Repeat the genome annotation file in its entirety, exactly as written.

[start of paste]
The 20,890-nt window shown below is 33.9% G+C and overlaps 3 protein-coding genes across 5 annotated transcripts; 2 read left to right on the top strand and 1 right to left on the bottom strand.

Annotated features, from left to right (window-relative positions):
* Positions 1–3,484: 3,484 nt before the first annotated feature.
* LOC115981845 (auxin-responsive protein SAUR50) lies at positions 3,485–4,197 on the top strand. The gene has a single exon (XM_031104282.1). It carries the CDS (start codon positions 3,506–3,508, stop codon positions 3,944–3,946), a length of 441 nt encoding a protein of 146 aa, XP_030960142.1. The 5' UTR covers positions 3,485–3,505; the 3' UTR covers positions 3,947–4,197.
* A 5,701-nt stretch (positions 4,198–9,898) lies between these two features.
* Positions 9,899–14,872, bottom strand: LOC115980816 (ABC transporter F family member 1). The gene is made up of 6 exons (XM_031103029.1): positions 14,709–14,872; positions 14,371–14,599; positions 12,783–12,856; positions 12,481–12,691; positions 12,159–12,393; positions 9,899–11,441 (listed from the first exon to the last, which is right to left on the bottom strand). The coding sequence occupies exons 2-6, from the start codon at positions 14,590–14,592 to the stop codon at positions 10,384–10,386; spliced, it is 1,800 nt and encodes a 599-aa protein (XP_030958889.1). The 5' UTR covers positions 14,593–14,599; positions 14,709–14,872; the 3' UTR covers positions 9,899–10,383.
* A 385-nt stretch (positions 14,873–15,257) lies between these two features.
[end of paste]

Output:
The 20,890-nt window shown below is 33.9% G+C and overlaps 3 protein-coding genes across 5 annotated transcripts; 2 read left to right on the top strand and 1 right to left on the bottom strand.

Annotated features, from left to right (window-relative positions):
* Positions 1–3,484: 3,484 nt before the first annotated feature.
* LOC115981845 (auxin-responsive protein SAUR50) lies at positions 3,485–4,197 on the top strand. The gene has a single exon (XM_031104282.1). It carries the CDS (start codon positions 3,506–3,508, stop codon positions 3,944–3,946), a length of 441 nt encoding a protein of 146 aa, XP_030960142.1. The 5' UTR covers positions 3,485–3,505; the 3' UTR covers positions 3,947–4,197.
* A 5,701-nt stretch (positions 4,198–9,898) lies between these two features.
* Positions 9,899–14,872, bottom strand: LOC115980816 (ABC transporter F family member 1). The gene is made up of 6 exons (XM_031103029.1): positions 14,709–14,872; positions 14,371–14,599; positions 12,783–12,856; positions 12,481–12,691; positions 12,159–12,393; positions 9,899–11,441 (listed from the first exon to the last, which is right to left on the bottom strand). The coding sequence occupies exons 2-6, from the start codon at positions 14,590–14,592 to the stop codon at positions 10,384–10,386; spliced, it is 1,800 nt and encodes a 599-aa protein (XP_030958889.1). The 5' UTR covers positions 14,593–14,599; positions 14,709–14,872; the 3' UTR covers positions 9,899–10,383.
* A 385-nt stretch (positions 14,873–15,257) lies between these two features.